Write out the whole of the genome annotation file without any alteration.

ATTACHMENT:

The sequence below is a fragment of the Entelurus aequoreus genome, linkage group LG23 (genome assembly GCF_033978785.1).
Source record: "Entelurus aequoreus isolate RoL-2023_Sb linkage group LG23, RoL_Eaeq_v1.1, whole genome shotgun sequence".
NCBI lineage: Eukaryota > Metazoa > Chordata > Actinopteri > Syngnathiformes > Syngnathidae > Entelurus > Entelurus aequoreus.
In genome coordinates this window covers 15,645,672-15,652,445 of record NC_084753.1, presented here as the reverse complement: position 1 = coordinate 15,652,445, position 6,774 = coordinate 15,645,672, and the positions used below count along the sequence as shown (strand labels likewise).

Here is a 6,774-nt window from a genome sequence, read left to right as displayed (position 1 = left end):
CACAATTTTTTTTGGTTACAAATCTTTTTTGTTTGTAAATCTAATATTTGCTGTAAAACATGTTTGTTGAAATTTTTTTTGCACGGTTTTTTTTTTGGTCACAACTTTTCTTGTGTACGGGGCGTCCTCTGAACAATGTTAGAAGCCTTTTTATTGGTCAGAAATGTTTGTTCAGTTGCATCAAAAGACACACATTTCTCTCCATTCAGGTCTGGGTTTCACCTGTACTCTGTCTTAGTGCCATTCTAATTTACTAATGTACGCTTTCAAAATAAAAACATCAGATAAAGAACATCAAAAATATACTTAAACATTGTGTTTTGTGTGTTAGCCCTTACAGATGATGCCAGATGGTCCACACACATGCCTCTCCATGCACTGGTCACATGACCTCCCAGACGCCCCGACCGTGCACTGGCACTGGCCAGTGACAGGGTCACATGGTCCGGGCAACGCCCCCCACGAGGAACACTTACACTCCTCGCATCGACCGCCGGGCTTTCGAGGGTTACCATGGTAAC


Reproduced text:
The sequence below is a fragment of the Entelurus aequoreus genome, linkage group LG23 (genome assembly GCF_033978785.1).
Source record: "Entelurus aequoreus isolate RoL-2023_Sb linkage group LG23, RoL_Eaeq_v1.1, whole genome shotgun sequence".
NCBI lineage: Eukaryota > Metazoa > Chordata > Actinopteri > Syngnathiformes > Syngnathidae > Entelurus > Entelurus aequoreus.
In genome coordinates this window covers 15,645,672-15,652,445 of record NC_084753.1, presented here as the reverse complement: position 1 = coordinate 15,652,445, position 6,774 = coordinate 15,645,672, and the positions used below count along the sequence as shown (strand labels likewise).

Here is a 6,774-nt window from a genome sequence, read left to right as displayed (position 1 = left end):
CACAATTTTTTTTGGTTACAAATCTTTTTTGTTTGTAAATCTAATATTTGCTGTAAAACATGTTTGTTGAAATTTTTTTTGCACGGTTTTTTTTTTGGTCACAACTTTTCTTGTGTACGGGGCGTCCTCTGAACAATGTTAGAAGCCTTTTTATTGGTCAGAAATGTTTGTTCAGTTGCATCAAAAGACACACATTTCTCTCCATTCAGGTCTGGGTTTCACCTGTACTCTGTCTTAGTGCCATTCTAATTTACTAATGTACGCTTTCAAAATAAAAACATCAGATAAAGAACATCAAAAATATACTTAAACATTGTGTTTTGTGTGTTAGCCCTTACAGATGATGCCAGATGGTCCACACACATGCCTCTCCATGCACTGGTCACATGACCTCCCAGACGCCCCGACCGTGCACTGGCACTGGCCAGTGACAGGGTCACATGGTCCGGGCAACGCCCCCCACGAGGAACACTTACACTCCTCGCATCGACCGCCGGGCTTTCGAGGGTTACCATGGTAAC